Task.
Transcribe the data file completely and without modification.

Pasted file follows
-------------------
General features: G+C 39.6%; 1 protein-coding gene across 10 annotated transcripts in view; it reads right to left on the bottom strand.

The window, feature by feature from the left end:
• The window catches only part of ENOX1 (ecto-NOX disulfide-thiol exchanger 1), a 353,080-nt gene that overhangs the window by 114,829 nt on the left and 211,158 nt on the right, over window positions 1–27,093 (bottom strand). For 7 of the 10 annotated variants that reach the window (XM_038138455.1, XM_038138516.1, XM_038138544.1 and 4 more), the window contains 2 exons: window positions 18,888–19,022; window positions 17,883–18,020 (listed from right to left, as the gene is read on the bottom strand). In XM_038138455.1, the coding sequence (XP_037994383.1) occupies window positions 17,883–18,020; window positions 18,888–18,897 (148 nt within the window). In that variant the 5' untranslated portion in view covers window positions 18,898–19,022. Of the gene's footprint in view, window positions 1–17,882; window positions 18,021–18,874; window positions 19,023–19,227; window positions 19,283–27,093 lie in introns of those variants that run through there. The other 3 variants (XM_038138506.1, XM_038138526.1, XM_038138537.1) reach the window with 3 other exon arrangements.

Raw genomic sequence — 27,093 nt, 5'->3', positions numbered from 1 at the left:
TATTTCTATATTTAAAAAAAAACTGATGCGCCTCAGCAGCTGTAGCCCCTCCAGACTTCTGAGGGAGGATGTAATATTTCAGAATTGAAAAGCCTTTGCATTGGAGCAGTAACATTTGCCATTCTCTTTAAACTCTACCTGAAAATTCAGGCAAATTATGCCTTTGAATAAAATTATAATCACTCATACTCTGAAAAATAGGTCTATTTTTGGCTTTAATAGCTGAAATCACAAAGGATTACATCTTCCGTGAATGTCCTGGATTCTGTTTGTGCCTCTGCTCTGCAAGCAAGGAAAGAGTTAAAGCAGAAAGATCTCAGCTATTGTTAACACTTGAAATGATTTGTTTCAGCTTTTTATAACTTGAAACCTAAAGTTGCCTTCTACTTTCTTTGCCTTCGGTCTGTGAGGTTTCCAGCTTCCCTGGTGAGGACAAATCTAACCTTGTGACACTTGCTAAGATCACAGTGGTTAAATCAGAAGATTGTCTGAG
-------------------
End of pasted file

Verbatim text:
General features: G+C 39.6%; 1 protein-coding gene across 10 annotated transcripts in view; it reads right to left on the bottom strand.

The window, feature by feature from the left end:
• The window catches only part of ENOX1 (ecto-NOX disulfide-thiol exchanger 1), a 353,080-nt gene that overhangs the window by 114,829 nt on the left and 211,158 nt on the right, over window positions 1–27,093 (bottom strand). For 7 of the 10 annotated variants that reach the window (XM_038138455.1, XM_038138516.1, XM_038138544.1 and 4 more), the window contains 2 exons: window positions 18,888–19,022; window positions 17,883–18,020 (listed from right to left, as the gene is read on the bottom strand). In XM_038138455.1, the coding sequence (XP_037994383.1) occupies window positions 17,883–18,020; window positions 18,888–18,897 (148 nt within the window). In that variant the 5' untranslated portion in view covers window positions 18,898–19,022. Of the gene's footprint in view, window positions 1–17,882; window positions 18,021–18,874; window positions 19,023–19,227; window positions 19,283–27,093 lie in introns of those variants that run through there. The other 3 variants (XM_038138506.1, XM_038138526.1, XM_038138537.1) reach the window with 3 other exon arrangements.

Raw genomic sequence — 27,093 nt, 5'->3', positions numbered from 1 at the left:
TATTTCTATATTTAAAAAAAAACTGATGCGCCTCAGCAGCTGTAGCCCCTCCAGACTTCTGAGGGAGGATGTAATATTTCAGAATTGAAAAGCCTTTGCATTGGAGCAGTAACATTTGCCATTCTCTTTAAACTCTACCTGAAAATTCAGGCAAATTATGCCTTTGAATAAAATTATAATCACTCATACTCTGAAAAATAGGTCTATTTTTGGCTTTAATAGCTGAAATCACAAAGGATTACATCTTCCGTGAATGTCCTGGATTCTGTTTGTGCCTCTGCTCTGCAAGCAAGGAAAGAGTTAAAGCAGAAAGATCTCAGCTATTGTTAACACTTGAAATGATTTGTTTCAGCTTTTTATAACTTGAAACCTAAAGTTGCCTTCTACTTTCTTTGCCTTCGGTCTGTGAGGTTTCCAGCTTCCCTGGTGAGGACAAATCTAACCTTGTGACACTTGCTAAGATCACAGTGGTTAAATCAGAAGATTGTCTGAG